Helicase-inactivating BRIP1 mutation yields Fanconi anemia with microcephaly and other congenital abnormalities

Lara Kamal, Sarah B. Pierce, Christina Canavati, Amal Abu Rayyan, Tamara Jaraysa, Orit Lobel, Suhair Lolas, Barbara M. Norquist, Grace Rabie, Fouad Zahdeh, Ephrat Levy-Lahad, Mary Claire King, Moien N. Kanaan

Research output: Contribution to journalArticlepeer-review

Abstract

Fanconi anemia is a genetically and phenotypically heterogeneous disorder characterized by congenital anomalies, bone marrow failure, cancer, and sensitivity of chromosomes to DNA cross-linking agents. One of the 22 genes responsible for Fanconi anemia is BRIP1, in which biallelic truncating mutations lead to Fanconi anemia group J and monoallelic truncating mutations predispose to certain cancers. However, of the more than 1000 reported missense mutations in BRIP1, very few have been functionally characterized. We evaluated the functional consequence of BRIP1 p.R848H (c.2543G > A), which was homozygous in two cousins with low birth weight, microcephaly, upper limb abnormalities, and imperforate anus and for whom chromosome breakage analysis of patient cells revealed increased mitomycin C sensitivity. BRIP1 p.R848H alters a highly conserved residue in the catalytic DNA helicase domain. We show that BRIP1 p.R848H leads to a defect in helicase activity. Heterozygosity at this missense has been reported in multiple cancer patients but, in the absence of functional studies, classified as of unknown significance. Our results support that this mutation is pathogenic for Fanconi anemia in homozygotes and for increased cancer susceptibility in heterozygous carriers.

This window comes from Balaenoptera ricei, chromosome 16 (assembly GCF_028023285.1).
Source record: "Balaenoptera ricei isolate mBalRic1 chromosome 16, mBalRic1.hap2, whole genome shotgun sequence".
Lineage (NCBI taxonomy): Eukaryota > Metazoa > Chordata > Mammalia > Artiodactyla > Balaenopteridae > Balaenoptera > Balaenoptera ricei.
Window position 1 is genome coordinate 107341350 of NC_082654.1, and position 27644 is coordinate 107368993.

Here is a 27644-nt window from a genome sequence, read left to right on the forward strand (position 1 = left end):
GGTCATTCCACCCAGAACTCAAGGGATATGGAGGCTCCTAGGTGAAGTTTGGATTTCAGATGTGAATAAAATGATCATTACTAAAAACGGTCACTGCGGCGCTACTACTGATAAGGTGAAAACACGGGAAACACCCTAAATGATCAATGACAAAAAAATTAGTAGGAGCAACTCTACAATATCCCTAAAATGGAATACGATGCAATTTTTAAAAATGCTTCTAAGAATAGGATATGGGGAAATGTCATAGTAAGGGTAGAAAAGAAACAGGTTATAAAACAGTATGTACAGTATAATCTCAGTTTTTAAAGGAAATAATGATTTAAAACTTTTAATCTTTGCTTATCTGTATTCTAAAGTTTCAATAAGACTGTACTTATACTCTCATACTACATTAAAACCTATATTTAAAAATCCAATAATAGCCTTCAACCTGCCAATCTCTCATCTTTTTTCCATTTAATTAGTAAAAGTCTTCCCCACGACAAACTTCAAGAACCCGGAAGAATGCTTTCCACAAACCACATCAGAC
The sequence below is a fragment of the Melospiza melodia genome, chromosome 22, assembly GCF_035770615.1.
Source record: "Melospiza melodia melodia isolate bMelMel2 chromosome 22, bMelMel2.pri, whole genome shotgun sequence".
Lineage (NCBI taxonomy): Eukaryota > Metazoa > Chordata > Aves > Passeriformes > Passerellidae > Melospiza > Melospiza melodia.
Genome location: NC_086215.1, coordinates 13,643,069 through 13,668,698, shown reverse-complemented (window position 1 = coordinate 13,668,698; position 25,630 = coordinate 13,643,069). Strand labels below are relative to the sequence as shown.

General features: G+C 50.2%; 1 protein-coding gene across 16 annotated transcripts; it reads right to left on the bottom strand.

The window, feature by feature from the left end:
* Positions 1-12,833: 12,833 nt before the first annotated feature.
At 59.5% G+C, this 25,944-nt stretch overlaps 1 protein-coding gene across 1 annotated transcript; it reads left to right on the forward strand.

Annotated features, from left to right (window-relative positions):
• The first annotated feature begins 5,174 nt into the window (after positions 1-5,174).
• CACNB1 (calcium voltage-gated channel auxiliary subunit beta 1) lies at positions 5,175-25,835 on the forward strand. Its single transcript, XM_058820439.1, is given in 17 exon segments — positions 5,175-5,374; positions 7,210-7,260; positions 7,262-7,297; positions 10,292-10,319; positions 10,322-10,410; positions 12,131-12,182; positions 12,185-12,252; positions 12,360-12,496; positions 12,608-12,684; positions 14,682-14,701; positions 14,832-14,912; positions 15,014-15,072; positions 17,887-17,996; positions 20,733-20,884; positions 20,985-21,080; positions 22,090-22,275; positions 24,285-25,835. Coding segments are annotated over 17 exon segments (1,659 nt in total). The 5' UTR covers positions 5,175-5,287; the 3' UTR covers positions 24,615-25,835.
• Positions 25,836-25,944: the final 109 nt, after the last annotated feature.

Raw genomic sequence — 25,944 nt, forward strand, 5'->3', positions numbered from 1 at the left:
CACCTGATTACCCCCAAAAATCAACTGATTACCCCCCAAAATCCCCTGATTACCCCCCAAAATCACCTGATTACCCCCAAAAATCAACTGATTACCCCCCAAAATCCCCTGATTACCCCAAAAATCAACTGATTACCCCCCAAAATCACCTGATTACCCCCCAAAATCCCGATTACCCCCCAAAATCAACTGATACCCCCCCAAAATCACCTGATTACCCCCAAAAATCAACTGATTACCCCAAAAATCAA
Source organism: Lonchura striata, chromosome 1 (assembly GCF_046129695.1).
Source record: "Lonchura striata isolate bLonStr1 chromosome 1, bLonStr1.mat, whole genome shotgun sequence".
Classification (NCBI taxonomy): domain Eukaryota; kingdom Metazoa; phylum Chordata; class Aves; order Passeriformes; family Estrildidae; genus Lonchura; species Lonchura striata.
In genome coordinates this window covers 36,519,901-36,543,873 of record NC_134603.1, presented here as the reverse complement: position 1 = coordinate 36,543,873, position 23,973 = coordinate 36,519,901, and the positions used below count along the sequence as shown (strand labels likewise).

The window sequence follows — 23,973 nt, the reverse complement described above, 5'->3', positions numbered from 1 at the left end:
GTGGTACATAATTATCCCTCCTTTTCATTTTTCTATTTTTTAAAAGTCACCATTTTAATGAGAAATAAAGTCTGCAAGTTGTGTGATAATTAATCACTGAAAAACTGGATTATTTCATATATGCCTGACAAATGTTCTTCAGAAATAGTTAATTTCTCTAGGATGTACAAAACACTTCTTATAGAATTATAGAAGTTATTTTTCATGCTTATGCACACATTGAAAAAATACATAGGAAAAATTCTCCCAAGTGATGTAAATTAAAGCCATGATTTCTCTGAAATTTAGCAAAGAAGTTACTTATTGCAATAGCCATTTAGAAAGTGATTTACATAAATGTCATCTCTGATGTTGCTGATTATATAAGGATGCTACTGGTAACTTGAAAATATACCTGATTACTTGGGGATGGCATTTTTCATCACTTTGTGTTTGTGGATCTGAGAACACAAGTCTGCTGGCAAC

Original languageEnglish
Article numbera005652
JournalCold Spring Harbor molecular case studies
Volume6
Issue number5
DOIs
StatePublished - Oct 2020
Externally publishedYes

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